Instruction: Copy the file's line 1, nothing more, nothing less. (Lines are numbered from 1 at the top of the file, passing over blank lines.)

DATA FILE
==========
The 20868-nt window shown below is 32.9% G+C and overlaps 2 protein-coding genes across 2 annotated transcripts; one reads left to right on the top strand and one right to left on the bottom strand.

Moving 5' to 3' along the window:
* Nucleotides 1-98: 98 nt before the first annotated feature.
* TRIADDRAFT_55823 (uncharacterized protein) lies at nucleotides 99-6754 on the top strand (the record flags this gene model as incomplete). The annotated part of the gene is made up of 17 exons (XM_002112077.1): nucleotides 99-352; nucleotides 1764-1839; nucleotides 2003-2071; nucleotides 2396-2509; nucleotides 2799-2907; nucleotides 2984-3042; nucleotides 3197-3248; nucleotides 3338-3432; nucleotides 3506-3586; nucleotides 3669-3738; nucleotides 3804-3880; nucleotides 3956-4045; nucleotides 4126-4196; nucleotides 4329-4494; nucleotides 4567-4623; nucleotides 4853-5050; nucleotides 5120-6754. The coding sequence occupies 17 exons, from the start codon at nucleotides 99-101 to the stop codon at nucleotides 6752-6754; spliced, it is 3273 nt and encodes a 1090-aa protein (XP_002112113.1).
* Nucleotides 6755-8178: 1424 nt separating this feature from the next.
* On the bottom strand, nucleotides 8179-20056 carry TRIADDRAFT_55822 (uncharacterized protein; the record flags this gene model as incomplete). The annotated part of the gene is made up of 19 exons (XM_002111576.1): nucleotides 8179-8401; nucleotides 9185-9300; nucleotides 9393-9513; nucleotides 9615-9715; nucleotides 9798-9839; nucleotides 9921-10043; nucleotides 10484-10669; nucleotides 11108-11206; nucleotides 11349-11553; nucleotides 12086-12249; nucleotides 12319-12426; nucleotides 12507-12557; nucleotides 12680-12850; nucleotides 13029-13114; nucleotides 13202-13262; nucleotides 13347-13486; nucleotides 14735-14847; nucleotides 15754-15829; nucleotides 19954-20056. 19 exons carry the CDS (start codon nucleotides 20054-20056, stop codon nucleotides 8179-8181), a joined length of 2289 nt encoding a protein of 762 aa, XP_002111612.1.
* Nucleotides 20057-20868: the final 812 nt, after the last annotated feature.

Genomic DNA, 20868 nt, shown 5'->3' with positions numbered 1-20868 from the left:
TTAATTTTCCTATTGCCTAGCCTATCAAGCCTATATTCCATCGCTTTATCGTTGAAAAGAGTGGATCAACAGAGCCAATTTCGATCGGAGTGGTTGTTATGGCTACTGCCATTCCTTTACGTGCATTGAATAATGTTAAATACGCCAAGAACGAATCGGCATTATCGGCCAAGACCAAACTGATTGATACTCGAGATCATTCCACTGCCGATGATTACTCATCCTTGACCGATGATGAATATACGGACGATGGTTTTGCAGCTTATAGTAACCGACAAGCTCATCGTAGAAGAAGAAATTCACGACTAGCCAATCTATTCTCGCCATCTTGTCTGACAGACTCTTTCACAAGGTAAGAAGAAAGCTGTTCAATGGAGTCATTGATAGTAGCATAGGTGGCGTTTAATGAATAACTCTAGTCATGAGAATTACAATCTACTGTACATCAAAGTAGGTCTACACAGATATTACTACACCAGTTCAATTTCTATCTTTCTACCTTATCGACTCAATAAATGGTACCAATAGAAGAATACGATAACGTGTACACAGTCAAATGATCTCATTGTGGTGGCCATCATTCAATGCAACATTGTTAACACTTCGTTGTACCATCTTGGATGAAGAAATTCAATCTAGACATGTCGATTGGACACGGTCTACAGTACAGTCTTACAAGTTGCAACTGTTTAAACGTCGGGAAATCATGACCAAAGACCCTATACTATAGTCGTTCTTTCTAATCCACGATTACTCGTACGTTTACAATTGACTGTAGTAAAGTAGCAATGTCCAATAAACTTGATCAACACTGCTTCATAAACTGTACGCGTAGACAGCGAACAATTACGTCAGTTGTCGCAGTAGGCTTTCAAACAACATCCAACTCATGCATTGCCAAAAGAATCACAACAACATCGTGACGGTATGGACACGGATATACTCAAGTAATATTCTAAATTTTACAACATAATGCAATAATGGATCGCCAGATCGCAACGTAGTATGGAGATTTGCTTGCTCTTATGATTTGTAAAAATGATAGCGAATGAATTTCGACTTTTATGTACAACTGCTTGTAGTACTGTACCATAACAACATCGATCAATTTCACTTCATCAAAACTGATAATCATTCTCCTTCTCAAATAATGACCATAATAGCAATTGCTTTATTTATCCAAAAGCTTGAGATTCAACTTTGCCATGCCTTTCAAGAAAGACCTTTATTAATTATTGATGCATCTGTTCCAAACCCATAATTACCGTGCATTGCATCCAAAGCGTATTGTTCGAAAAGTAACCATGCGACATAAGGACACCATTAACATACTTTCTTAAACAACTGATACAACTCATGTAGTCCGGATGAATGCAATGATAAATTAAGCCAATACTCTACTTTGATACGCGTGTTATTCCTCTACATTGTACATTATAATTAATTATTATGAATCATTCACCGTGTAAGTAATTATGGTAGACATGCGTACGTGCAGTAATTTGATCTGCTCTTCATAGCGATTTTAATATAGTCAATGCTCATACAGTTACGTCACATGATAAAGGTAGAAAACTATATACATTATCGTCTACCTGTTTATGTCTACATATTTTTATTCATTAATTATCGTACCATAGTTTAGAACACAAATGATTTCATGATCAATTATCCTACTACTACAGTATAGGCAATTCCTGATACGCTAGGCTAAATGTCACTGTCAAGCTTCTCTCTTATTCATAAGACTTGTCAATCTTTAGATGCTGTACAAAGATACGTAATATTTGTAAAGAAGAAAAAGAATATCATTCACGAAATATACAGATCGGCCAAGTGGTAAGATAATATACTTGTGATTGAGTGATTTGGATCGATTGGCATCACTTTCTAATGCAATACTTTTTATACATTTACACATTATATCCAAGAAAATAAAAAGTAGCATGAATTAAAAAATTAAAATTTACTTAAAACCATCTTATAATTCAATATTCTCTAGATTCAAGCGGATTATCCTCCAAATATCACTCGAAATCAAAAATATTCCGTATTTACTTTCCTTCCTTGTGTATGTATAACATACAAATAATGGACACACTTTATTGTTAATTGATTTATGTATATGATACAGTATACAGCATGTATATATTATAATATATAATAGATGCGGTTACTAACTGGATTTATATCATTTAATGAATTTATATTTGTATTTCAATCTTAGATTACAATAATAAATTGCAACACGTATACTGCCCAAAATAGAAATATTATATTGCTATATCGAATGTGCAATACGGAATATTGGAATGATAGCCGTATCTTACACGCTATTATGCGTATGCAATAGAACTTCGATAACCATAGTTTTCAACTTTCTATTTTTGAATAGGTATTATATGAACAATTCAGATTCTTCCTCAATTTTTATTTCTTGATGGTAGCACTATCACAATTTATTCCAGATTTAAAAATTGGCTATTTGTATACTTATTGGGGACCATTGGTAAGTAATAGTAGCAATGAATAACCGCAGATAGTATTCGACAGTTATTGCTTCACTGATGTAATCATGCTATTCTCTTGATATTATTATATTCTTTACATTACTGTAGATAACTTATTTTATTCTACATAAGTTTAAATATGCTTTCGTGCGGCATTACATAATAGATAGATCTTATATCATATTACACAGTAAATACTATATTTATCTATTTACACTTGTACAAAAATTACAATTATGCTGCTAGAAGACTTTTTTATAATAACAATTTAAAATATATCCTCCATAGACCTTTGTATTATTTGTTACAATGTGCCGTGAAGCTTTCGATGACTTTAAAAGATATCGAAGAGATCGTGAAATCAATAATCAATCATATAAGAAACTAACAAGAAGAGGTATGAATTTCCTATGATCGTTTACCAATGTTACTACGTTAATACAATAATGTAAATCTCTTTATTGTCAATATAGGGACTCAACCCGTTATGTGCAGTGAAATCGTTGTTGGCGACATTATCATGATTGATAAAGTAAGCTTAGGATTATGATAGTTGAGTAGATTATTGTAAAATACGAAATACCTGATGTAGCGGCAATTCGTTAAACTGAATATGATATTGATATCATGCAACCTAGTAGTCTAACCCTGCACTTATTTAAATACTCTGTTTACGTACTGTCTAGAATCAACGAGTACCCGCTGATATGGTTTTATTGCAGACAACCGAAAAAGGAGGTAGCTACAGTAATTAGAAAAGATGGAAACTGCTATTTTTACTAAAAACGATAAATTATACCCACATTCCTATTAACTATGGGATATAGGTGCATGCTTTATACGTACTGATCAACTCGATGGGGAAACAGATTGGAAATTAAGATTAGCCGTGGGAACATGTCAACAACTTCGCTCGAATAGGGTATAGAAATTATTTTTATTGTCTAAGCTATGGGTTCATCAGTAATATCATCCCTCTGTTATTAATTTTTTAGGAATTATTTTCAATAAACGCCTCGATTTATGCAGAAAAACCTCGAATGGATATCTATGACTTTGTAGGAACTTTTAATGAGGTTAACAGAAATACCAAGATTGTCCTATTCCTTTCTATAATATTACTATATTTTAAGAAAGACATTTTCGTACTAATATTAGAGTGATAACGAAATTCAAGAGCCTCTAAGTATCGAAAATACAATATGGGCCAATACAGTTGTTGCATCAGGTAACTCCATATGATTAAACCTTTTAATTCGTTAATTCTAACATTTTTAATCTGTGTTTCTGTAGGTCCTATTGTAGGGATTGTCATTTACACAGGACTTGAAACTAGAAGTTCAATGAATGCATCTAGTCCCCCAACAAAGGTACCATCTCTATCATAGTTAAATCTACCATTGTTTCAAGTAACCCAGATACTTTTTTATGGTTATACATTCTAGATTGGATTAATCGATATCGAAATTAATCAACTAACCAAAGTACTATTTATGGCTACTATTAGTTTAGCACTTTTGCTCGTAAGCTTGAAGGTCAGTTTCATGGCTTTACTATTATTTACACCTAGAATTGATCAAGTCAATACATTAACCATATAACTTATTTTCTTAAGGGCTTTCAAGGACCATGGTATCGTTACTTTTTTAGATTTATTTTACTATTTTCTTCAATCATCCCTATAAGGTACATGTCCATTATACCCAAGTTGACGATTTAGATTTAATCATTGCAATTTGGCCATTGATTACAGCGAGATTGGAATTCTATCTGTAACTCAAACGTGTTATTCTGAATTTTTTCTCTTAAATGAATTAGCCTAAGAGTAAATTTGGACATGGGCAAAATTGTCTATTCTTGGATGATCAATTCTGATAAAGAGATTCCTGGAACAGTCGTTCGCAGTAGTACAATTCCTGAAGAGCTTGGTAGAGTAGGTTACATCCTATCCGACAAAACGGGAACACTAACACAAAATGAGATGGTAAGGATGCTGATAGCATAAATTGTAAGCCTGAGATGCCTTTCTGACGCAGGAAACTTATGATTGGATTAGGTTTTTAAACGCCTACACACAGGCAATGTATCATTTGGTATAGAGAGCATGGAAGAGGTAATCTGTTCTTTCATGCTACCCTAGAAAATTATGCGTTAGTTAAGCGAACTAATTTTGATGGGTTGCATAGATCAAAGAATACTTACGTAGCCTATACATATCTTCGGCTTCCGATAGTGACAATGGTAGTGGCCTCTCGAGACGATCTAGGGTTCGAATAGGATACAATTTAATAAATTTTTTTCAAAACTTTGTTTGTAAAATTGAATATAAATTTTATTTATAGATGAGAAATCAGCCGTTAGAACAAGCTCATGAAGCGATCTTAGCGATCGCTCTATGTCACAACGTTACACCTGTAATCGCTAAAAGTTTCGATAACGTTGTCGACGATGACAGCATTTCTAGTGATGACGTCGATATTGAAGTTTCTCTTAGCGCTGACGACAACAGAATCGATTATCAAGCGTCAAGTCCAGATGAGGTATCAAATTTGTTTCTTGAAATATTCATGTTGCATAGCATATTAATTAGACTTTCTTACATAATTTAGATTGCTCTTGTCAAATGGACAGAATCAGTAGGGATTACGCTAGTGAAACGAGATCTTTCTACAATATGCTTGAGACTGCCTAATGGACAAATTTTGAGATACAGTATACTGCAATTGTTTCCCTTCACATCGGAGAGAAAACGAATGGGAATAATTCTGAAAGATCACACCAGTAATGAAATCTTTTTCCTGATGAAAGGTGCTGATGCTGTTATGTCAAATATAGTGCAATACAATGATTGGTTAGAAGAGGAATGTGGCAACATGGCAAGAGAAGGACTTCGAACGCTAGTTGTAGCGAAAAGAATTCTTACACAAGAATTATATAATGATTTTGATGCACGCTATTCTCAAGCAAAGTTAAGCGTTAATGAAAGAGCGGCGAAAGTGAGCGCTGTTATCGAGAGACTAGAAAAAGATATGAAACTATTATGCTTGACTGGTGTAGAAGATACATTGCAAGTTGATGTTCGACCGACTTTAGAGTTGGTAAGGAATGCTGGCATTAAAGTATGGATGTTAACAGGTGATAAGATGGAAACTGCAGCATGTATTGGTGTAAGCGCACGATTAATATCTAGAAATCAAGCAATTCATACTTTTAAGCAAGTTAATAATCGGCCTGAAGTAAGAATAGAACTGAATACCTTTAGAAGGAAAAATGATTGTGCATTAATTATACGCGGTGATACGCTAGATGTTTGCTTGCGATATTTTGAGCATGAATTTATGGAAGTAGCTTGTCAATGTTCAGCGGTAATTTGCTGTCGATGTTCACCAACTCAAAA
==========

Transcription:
The 20868-nt window shown below is 32.9% G+C and overlaps 2 protein-coding genes across 2 annotated transcripts; one reads left to right on the top strand and one right to left on the bottom strand.